New Canadian crowdfunding rules “a watershed moment” for investors

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Canada’s regulator has relaxed its restrictions on equity crowdfunding, in what has been described as “a watershed moment” for investors.

The Canadian Securities Administrators (CSA) has increased the maximum investment amount that can be invested in securities crowdfunding, and tripled the maximum amount that a company can earn through crowdfunding.

Companies can now raise up to $1.5m (£880,000) per year, up from $500,000 previously; while investors can place $2,500 in crowdfunding investments – up from $1,500.

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There is also now a higher limit of $10,000 if a registered dealer advises that the investment is suitable for the purchaser.

“This is a watershed moment for Canadian investment crowdfunding,” said Peter-Paul Van Hoeken, chief executive of Canadian crowdfunding platform FrontFundr.

“We have seen the immense value and impact that harmonized crowdfunding rules have had in the US and the UK, and so we are really excited to work with Canadian companies and investors to help create the same sort of environment over here.”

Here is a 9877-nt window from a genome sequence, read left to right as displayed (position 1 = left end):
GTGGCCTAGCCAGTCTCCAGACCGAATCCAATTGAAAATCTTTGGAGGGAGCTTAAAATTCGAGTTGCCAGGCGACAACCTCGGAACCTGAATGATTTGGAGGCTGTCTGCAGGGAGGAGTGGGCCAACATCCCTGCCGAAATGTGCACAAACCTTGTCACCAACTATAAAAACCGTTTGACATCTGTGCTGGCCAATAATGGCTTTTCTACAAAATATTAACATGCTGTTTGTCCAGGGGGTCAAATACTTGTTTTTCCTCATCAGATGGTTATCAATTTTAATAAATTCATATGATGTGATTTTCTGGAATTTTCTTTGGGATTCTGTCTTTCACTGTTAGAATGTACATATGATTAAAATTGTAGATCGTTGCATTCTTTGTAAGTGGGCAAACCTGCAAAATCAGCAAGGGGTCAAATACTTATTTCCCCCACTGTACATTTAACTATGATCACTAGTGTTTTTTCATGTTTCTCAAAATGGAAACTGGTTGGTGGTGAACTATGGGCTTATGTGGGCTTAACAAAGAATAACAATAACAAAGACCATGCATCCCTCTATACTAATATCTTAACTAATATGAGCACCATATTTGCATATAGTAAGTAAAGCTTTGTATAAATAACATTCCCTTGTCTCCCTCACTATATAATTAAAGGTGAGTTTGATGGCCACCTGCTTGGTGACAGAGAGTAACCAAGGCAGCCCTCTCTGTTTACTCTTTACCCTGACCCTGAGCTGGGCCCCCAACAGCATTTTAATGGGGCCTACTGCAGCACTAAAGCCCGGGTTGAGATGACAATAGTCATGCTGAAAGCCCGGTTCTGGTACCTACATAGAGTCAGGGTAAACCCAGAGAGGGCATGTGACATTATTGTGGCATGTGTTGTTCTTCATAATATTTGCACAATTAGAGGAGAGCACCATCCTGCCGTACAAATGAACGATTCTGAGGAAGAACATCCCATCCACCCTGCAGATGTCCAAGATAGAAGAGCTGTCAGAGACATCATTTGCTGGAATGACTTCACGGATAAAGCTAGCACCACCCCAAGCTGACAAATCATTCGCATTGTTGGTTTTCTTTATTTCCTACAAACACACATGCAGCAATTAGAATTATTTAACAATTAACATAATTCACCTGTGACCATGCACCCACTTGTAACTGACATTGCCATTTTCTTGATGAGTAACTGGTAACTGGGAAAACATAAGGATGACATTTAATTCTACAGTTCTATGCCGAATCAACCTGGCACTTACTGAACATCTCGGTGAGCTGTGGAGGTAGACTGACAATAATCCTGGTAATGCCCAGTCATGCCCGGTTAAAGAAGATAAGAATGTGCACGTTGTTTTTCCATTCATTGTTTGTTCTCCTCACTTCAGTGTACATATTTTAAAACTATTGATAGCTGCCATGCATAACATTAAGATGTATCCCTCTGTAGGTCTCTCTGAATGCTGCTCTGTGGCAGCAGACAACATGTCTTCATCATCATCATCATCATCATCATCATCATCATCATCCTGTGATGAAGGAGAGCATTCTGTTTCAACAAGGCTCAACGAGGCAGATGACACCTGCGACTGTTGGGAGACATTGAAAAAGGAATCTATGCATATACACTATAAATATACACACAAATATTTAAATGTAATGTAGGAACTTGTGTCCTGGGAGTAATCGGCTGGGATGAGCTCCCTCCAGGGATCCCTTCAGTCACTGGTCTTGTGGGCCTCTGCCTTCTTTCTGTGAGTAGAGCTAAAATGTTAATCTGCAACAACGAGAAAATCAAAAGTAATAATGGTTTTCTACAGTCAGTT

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Following stakeholder consultation, the CSA made targeted amendments to improve the effectiveness of start-up crowdfunding as a capital raising tool.

The CSA has also removed barriers preventing federal and provincial co-operatives or associations from using the start-up crowdfunding prospectus exemption.

“These rules expand the ability of small businesses and start-ups to use securities crowdfunding to gain access to capital,” said Louis Morisset, chair of the CSA and president and chief executive of the Autorité des Marchés Financiers.

Canada has a thriving fintech community but its crowdfunding and peer-to-peer lending markets have lagged behind those in the US and UK.

The country’s first P2P consumer lender – GoPeer – launched last year in Ontario and Quebec. It joined business lenders Lending Loop, Upstart and Borrowell.

Business P2P lender Funding Circle had planned to enter the Canadian market in 2019 before putting its plans on hold to focus on its existing operations.


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Read More:New Canadian crowdfunding rules “a watershed moment” for investors